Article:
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Psychol Med. 2018 May;48(7):1157-1166. doi: 10.1017/S0033291717002628. Epub 2017 Sep 25.

Childhood stress, grown-up brain networks: corticolimbic correlates of threat-related early life stress and adult stress response.

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Center for Depression,Anxiety and Stress Research,McLean Hospital,Belmont, MA,USA.
Department of Psychiatry,Harvard Medical School,Boston, MA,USA.



Exposure to threat-related early life stress (ELS) has been related to vulnerability for stress-related disorders in adulthood, putatively via disrupted corticolimbic circuits involved in stress response and regulation. However, previous research on ELS has not examined both the intrinsic strength and flexibility of corticolimbic circuits, which may be particularly important for adaptive stress responding, or associations between these dimensions of corticolimbic dysfunction and acute stress response in adulthood.


Seventy unmedicated women varying in history of threat-related ELS completed a functional magnetic resonance imaging scan to evaluate voxelwise static (overall) and dynamic (variability over a series of sliding windows) resting-state functional connectivity (RSFC) of bilateral amygdala. In a separate session and subset of participants (n = 42), measures of salivary cortisol and affect were collected during a social-evaluative stress challenge.


Higher severity of threat-related ELS was related to more strongly negative static RSFC between amygdala and left dorsolateral prefrontal cortex (DLPFC), and elevated dynamic RSFC between amygdala and rostral anterior cingulate cortex (rACC). Static amygdala-DLPFC antagonism mediated the relationship between higher severity of threat-related ELS and blunted cortisol response to stress, but increased dynamic amygdala-rACC connectivity weakened this mediated effect and was related to more positive post-stress mood.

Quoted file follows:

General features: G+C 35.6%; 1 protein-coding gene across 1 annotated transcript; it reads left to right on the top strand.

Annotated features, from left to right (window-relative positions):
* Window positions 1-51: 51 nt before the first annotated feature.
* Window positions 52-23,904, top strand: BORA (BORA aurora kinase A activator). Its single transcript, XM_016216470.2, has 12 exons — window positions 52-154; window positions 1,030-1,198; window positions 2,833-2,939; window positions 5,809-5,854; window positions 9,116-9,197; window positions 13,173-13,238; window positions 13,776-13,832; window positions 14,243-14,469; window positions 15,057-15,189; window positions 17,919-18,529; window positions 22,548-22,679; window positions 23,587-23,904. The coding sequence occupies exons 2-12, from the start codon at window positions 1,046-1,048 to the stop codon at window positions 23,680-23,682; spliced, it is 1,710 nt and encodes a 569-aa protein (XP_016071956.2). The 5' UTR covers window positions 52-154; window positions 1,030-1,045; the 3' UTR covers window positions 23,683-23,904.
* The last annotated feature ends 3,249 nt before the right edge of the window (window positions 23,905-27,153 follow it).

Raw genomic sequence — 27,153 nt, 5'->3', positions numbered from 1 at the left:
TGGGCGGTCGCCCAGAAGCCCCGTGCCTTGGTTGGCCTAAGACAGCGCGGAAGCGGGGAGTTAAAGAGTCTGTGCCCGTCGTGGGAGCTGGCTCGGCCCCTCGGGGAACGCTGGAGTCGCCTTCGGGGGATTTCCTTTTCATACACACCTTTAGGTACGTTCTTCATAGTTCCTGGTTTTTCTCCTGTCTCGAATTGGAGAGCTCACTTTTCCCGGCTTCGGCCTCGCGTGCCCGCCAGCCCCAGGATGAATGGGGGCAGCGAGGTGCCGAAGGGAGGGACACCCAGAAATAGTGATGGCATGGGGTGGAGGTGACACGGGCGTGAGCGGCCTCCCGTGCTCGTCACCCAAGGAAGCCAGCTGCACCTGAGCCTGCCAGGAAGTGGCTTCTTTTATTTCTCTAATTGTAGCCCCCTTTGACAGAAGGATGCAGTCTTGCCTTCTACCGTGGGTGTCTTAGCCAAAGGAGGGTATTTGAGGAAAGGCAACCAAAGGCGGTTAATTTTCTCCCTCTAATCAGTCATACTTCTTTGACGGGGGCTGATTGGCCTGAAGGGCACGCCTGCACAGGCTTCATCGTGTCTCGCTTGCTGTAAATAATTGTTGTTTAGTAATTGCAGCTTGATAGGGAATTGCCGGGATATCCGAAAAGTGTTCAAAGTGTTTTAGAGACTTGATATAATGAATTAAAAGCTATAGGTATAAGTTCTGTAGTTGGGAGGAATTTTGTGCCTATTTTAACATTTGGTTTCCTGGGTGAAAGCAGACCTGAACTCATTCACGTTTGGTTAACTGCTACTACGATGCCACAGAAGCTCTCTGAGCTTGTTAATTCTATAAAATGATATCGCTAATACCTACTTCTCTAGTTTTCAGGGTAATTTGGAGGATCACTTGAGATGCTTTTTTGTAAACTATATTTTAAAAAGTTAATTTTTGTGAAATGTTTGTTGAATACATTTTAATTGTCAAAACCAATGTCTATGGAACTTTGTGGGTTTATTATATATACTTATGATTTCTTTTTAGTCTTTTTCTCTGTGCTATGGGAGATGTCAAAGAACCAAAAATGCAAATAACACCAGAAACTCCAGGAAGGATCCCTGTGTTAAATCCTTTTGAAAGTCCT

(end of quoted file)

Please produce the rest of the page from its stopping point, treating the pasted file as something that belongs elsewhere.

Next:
Threat-related ELS was associated with RSFC within lateral corticolimbic circuits, which in turn was related to blunted physiological response to acute stress. Notably, increased flexibility between the amygdala and rACC compensated for this static disruption, suggesting that more dynamic medial corticolimbic circuits might be key to restoring healthy stress response.


Childhood trauma; cortisol; early life stress; resting-state functional connectivity

[Available on 2019-05-01]
[Indexed for MEDLINE]

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